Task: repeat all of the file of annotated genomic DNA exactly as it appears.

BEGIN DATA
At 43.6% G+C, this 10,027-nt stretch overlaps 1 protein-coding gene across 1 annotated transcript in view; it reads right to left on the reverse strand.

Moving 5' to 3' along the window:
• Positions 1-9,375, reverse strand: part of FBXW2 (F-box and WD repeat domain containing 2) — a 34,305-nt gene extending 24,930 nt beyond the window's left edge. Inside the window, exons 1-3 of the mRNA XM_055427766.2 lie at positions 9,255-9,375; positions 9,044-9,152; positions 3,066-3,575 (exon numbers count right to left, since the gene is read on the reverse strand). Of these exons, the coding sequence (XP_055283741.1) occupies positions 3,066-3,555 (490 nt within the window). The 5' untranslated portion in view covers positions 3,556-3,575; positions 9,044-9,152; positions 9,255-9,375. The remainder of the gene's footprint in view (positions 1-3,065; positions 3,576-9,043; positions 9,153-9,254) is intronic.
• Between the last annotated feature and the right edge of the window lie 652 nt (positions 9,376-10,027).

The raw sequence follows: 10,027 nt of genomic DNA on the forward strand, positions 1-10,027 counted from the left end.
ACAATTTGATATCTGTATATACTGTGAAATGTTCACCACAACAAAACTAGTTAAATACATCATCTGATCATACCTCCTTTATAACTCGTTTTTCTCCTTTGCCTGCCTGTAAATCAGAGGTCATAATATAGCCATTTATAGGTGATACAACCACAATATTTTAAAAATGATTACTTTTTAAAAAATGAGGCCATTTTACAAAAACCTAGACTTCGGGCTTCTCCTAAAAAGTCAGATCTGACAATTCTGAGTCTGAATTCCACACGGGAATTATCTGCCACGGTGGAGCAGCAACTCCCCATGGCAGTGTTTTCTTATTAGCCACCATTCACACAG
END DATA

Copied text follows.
At 43.6% G+C, this 10,027-nt stretch overlaps 1 protein-coding gene across 1 annotated transcript in view; it reads right to left on the reverse strand.

Moving 5' to 3' along the window:
• Positions 1-9,375, reverse strand: part of FBXW2 (F-box and WD repeat domain containing 2) — a 34,305-nt gene extending 24,930 nt beyond the window's left edge. Inside the window, exons 1-3 of the mRNA XM_055427766.2 lie at positions 9,255-9,375; positions 9,044-9,152; positions 3,066-3,575 (exon numbers count right to left, since the gene is read on the reverse strand). Of these exons, the coding sequence (XP_055283741.1) occupies positions 3,066-3,555 (490 nt within the window). The 5' untranslated portion in view covers positions 3,556-3,575; positions 9,044-9,152; positions 9,255-9,375. The remainder of the gene's footprint in view (positions 1-3,065; positions 3,576-9,043; positions 9,153-9,254) is intronic.
• Between the last annotated feature and the right edge of the window lie 652 nt (positions 9,376-10,027).

The raw sequence follows: 10,027 nt of genomic DNA on the forward strand, positions 1-10,027 counted from the left end.
ACAATTTGATATCTGTATATACTGTGAAATGTTCACCACAACAAAACTAGTTAAATACATCATCTGATCATACCTCCTTTATAACTCGTTTTTCTCCTTTGCCTGCCTGTAAATCAGAGGTCATAATATAGCCATTTATAGGTGATACAACCACAATATTTTAAAAATGATTACTTTTTAAAAAATGAGGCCATTTTACAAAAACCTAGACTTCGGGCTTCTCCTAAAAAGTCAGATCTGACAATTCTGAGTCTGAATTCCACACGGGAATTATCTGCCACGGTGGAGCAGCAACTCCCCATGGCAGTGTTTTCTTATTAGCCACCATTCACACAG